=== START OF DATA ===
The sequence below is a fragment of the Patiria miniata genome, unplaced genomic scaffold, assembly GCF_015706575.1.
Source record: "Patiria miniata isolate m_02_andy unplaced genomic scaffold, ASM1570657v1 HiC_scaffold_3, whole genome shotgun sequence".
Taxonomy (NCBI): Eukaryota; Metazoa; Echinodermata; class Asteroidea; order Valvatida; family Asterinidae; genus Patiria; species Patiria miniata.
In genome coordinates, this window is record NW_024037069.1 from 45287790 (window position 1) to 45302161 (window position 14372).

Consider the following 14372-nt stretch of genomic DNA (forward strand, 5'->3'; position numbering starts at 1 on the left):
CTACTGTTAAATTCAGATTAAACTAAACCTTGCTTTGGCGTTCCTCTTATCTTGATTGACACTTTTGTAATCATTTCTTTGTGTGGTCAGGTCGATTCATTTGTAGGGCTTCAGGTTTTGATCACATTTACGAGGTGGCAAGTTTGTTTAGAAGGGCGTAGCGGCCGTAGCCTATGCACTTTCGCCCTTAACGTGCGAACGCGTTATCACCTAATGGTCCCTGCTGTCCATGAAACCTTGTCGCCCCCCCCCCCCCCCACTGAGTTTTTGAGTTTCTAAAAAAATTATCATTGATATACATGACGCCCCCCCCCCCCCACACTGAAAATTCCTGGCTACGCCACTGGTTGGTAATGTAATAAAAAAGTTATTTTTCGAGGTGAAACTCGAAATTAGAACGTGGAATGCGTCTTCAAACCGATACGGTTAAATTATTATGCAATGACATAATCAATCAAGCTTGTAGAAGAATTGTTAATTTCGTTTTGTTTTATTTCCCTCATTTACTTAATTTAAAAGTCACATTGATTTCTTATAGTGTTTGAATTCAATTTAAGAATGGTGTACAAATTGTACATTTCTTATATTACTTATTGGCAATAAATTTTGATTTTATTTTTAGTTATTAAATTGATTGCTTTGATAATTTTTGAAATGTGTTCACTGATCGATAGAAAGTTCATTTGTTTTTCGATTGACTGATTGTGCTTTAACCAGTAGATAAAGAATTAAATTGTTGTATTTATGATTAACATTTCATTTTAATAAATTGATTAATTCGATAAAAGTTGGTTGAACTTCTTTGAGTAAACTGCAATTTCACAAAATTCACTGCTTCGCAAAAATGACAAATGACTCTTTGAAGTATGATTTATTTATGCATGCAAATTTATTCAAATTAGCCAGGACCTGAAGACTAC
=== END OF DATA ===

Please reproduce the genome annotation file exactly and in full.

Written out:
The sequence below is a fragment of the Patiria miniata genome, unplaced genomic scaffold, assembly GCF_015706575.1.
Source record: "Patiria miniata isolate m_02_andy unplaced genomic scaffold, ASM1570657v1 HiC_scaffold_3, whole genome shotgun sequence".
Taxonomy (NCBI): Eukaryota; Metazoa; Echinodermata; class Asteroidea; order Valvatida; family Asterinidae; genus Patiria; species Patiria miniata.
In genome coordinates, this window is record NW_024037069.1 from 45287790 (window position 1) to 45302161 (window position 14372).

Consider the following 14372-nt stretch of genomic DNA (forward strand, 5'->3'; position numbering starts at 1 on the left):
CTACTGTTAAATTCAGATTAAACTAAACCTTGCTTTGGCGTTCCTCTTATCTTGATTGACACTTTTGTAATCATTTCTTTGTGTGGTCAGGTCGATTCATTTGTAGGGCTTCAGGTTTTGATCACATTTACGAGGTGGCAAGTTTGTTTAGAAGGGCGTAGCGGCCGTAGCCTATGCACTTTCGCCCTTAACGTGCGAACGCGTTATCACCTAATGGTCCCTGCTGTCCATGAAACCTTGTCGCCCCCCCCCCCCCCCACTGAGTTTTTGAGTTTCTAAAAAAATTATCATTGATATACATGACGCCCCCCCCCCCCCACACTGAAAATTCCTGGCTACGCCACTGGTTGGTAATGTAATAAAAAAGTTATTTTTCGAGGTGAAACTCGAAATTAGAACGTGGAATGCGTCTTCAAACCGATACGGTTAAATTATTATGCAATGACATAATCAATCAAGCTTGTAGAAGAATTGTTAATTTCGTTTTGTTTTATTTCCCTCATTTACTTAATTTAAAAGTCACATTGATTTCTTATAGTGTTTGAATTCAATTTAAGAATGGTGTACAAATTGTACATTTCTTATATTACTTATTGGCAATAAATTTTGATTTTATTTTTAGTTATTAAATTGATTGCTTTGATAATTTTTGAAATGTGTTCACTGATCGATAGAAAGTTCATTTGTTTTTCGATTGACTGATTGTGCTTTAACCAGTAGATAAAGAATTAAATTGTTGTATTTATGATTAACATTTCATTTTAATAAATTGATTAATTCGATAAAAGTTGGTTGAACTTCTTTGAGTAAACTGCAATTTCACAAAATTCACTGCTTCGCAAAAATGACAAATGACTCTTTGAAGTATGATTTATTTATGCATGCAAATTTATTCAAATTAGCCAGGACCTGAAGACTAC